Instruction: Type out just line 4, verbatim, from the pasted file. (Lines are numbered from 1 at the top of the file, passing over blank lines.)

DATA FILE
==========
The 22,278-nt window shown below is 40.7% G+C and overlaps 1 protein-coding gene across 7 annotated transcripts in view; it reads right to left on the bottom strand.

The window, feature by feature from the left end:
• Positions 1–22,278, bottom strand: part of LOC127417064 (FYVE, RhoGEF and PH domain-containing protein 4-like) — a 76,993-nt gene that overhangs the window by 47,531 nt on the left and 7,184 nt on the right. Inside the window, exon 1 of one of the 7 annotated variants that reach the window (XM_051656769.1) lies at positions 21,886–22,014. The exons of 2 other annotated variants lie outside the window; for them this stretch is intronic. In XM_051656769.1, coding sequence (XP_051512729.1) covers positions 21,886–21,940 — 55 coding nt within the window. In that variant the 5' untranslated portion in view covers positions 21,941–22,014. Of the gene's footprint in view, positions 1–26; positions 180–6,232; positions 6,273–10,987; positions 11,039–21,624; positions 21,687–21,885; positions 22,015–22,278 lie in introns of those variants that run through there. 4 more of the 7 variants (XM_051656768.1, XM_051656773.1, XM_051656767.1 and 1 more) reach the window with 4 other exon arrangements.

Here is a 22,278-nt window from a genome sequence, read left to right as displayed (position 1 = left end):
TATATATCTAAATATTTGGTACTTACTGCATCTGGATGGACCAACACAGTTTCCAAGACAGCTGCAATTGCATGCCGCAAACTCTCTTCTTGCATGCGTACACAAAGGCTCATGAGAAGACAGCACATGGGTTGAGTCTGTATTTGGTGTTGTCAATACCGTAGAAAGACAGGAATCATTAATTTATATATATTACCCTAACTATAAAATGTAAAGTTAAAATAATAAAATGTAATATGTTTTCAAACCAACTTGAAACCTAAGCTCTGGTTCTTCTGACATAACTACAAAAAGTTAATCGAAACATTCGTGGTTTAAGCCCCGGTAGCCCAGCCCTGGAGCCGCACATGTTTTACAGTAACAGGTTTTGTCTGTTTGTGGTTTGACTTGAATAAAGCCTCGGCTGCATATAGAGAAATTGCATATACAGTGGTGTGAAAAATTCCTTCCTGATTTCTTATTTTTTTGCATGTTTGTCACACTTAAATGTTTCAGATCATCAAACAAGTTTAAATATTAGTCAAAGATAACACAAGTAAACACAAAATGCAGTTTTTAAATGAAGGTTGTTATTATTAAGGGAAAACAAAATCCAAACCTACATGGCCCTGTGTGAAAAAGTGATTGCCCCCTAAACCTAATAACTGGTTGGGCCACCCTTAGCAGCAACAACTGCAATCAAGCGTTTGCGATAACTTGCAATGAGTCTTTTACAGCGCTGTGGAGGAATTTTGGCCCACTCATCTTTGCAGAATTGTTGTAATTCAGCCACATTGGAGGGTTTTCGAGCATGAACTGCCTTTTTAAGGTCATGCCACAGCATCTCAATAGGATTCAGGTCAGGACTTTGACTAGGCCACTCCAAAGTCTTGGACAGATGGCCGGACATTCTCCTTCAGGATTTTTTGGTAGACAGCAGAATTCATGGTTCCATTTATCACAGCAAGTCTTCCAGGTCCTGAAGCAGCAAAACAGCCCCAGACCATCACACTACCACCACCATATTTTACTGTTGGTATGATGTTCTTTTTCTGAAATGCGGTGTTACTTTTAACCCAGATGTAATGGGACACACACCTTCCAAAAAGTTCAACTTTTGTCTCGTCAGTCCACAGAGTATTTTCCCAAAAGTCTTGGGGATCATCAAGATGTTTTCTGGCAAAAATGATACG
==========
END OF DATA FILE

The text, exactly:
Here is a 22,278-nt window from a genome sequence, read left to right as displayed (position 1 = left end):